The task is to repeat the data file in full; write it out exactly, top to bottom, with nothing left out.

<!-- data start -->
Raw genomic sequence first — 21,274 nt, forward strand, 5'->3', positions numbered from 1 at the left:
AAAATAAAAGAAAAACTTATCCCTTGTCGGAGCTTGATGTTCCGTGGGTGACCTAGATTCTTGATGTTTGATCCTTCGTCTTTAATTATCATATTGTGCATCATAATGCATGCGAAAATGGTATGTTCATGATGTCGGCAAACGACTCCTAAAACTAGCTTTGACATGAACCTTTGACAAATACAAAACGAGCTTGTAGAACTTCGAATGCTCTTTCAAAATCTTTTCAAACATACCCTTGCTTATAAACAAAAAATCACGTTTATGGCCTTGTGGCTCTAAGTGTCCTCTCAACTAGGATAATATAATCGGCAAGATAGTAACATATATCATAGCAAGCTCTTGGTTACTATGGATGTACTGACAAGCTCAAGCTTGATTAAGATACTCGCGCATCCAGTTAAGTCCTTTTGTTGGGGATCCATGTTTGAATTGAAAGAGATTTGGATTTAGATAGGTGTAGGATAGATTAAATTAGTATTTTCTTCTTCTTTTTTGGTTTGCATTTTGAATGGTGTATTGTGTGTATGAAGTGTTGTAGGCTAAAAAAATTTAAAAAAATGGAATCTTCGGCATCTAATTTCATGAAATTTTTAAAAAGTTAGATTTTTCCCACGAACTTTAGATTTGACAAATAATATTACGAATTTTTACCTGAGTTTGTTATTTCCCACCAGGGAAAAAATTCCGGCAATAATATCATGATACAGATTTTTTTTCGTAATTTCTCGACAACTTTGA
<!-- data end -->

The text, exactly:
Raw genomic sequence first — 21,274 nt, forward strand, 5'->3', positions numbered from 1 at the left:
AAAATAAAAGAAAAACTTATCCCTTGTCGGAGCTTGATGTTCCGTGGGTGACCTAGATTCTTGATGTTTGATCCTTCGTCTTTAATTATCATATTGTGCATCATAATGCATGCGAAAATGGTATGTTCATGATGTCGGCAAACGACTCCTAAAACTAGCTTTGACATGAACCTTTGACAAATACAAAACGAGCTTGTAGAACTTCGAATGCTCTTTCAAAATCTTTTCAAACATACCCTTGCTTATAAACAAAAAATCACGTTTATGGCCTTGTGGCTCTAAGTGTCCTCTCAACTAGGATAATATAATCGGCAAGATAGTAACATATATCATAGCAAGCTCTTGGTTACTATGGATGTACTGACAAGCTCAAGCTTGATTAAGATACTCGCGCATCCAGTTAAGTCCTTTTGTTGGGGATCCATGTTTGAATTGAAAGAGATTTGGATTTAGATAGGTGTAGGATAGATTAAATTAGTATTTTCTTCTTCTTTTTTGGTTTGCATTTTGAATGGTGTATTGTGTGTATGAAGTGTTGTAGGCTAAAAAAATTTAAAAAAATGGAATCTTCGGCATCTAATTTCATGAAATTTTTAAAAAGTTAGATTTTTCCCACGAACTTTAGATTTGACAAATAATATTACGAATTTTTACCTGAGTTTGTTATTTCCCACCAGGGAAAAAATTCCGGCAATAATATCATGATACAGATTTTTTTTCGTAATTTCTCGACAACTTTGA